For years, I’ve been watching how modern communications systems, meaning the Internet, will be incorporated into vehicles. The heart of the problem is that there has been an explosion of communication and entertainment capabilities but there is a limit on what drivers can safely manage. The motto has been, and should remain, “Eyes on the road, hands on the wheel.”
I witnessed a possible breakthrough in this logjam yesterday at the unveiling of Ford Motor’s EcoSport subcompact SUV. There are several interesting facts about the vehicle, which was designed for European streets. First, SUVs remain the hot spot in the American market and Ford is no exception. The EcoSport is joining the Explorer, Escape and Edge.
The second intriguing thing is that the EcoSport is manufactured in India. I never I thought I would see the day that a vehicle made in India would meet American safety requirements.
But the single most fascinating thing is that Ford has teamed up with Amazon to put the voice of Alexa at the driver’s fingertips, opening up 25,000 different functions to the driver’s voice. Voice may the answer to how to manage the complexity of the Internet in any vehicle. Here’s what the 8-inch touch screen and the dashboard look like. The system can accommodate as many as 10 personal devices:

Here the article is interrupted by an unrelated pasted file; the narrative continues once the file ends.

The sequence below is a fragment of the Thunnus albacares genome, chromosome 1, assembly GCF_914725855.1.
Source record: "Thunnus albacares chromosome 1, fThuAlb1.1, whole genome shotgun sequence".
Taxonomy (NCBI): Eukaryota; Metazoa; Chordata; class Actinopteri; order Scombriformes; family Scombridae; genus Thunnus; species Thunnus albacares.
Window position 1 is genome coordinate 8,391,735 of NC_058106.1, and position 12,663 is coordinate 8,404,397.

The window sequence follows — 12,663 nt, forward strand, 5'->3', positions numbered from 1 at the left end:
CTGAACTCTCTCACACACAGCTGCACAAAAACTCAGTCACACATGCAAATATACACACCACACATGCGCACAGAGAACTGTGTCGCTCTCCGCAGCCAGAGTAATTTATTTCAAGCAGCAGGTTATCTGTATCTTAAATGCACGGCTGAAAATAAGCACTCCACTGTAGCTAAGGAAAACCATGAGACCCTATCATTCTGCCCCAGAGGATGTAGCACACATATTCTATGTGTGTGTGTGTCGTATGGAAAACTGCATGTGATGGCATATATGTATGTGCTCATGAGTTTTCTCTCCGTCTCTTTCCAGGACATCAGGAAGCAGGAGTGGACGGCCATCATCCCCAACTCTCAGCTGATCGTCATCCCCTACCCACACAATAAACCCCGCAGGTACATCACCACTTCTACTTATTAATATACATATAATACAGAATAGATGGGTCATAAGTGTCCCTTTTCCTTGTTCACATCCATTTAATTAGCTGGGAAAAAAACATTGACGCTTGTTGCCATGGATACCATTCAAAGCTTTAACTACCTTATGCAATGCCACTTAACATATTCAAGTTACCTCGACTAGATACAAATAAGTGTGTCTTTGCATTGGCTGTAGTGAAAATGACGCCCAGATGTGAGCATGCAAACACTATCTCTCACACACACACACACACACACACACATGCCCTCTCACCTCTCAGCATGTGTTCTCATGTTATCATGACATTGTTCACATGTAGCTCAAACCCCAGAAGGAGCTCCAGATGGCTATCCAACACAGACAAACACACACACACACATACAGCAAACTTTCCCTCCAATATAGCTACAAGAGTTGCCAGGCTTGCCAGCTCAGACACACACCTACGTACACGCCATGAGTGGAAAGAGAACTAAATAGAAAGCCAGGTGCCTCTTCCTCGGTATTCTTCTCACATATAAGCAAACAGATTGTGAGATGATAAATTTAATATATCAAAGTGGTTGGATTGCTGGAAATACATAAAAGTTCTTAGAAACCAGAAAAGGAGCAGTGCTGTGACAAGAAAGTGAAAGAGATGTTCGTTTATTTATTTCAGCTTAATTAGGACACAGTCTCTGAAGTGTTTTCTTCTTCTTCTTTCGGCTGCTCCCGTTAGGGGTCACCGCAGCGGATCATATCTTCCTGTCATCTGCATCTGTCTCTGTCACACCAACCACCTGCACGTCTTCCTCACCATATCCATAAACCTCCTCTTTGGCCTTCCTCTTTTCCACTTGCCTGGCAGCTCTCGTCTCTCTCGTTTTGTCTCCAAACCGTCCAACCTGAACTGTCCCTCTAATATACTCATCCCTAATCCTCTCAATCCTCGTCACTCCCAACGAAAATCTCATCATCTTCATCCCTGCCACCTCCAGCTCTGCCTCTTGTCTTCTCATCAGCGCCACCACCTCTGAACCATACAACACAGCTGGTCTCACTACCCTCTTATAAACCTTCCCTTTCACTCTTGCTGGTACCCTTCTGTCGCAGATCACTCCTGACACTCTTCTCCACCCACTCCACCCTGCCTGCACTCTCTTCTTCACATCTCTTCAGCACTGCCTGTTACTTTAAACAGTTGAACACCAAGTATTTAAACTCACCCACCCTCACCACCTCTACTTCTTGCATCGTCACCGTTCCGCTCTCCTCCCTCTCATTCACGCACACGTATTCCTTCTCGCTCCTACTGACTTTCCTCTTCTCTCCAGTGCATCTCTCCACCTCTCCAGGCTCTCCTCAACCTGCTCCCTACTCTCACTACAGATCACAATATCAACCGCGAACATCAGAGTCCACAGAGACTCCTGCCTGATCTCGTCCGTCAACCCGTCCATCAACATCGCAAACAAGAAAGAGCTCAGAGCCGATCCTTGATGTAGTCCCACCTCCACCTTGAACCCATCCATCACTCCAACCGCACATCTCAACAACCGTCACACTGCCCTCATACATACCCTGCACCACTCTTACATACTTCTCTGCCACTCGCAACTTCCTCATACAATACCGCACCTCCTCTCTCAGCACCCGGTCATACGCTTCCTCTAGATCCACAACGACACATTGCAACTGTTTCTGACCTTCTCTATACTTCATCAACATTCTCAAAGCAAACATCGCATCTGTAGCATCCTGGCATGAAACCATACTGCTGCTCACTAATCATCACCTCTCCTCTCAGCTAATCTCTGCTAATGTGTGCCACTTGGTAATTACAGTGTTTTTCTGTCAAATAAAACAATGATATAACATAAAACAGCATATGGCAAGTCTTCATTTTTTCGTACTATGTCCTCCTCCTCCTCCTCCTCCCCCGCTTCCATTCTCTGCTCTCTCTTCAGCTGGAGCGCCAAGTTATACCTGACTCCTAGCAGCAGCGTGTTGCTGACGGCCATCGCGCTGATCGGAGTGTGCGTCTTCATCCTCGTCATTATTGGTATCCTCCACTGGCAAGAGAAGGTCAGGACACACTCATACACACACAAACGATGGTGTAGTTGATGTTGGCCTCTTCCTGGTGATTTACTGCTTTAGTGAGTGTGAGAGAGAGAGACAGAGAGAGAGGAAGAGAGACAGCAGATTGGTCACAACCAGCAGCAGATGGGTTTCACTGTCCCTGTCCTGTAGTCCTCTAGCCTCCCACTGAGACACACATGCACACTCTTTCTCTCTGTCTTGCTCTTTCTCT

Ford is not the only manufacturer exploring how to use Alexa, but this is the first time I have seen it in action. Concerns about these systems being hacked may be real, but the bigger message is that cars are merging with our individual phones and homes in a new type of ecosystem, to use a fancy term. With Alexa, a driver can turn on the home porch lights while he or she is still minutes away or turn on the air conditioner at home to cool things down. Essentially, we’re seeing a blending of the consumer electronics industry and the metal-banging auto industry, I first witnessed the glimmerings of this when then Ford Motor CEO Jacques Nasser stood on the stage at the Detroit Auto Show in 2000 with Yahoo CEO Jerry Yang to proclaim a new era of cooperation between the two industries.
Ford has built its own system, SYNC 3, on the basis of software from Blackberry. The first version of SYNC was widely panned because it was based on the much less intuitive Windows software of Microsoft. Alexa is bundled into the Ford system, just as if you had it in your kitchen. Other services bundled together include Domino’s (so you can order a pizza on the road and then pick it up), Waze, Accuweather and other features.
I spoke with Liz Halash, who is the connective vehicle and services supervisor for Ford. She has both undergraduate and master’s degrees in computer science. “It’s a fine balance of giving people what they want while keeping it simple,” she said.
I think it is noteworthy that Google’s Waymo and other West Coast high-tech firms argue that they will be the ones to design the cars of the future, but the fact remains that the legacy manufacturers have a better chance of figuring out how to integrate the latest features into packages that do not distract drivers. I continue to think that Wall Street is dramatically undervaluing Ford, and to some extent General Motors, because the future belongs to the legacy manufacturers, working with companies such as Amazon, to be sure. But the big metal-bending manufacturers are not going to be relegated to the dust heap of history.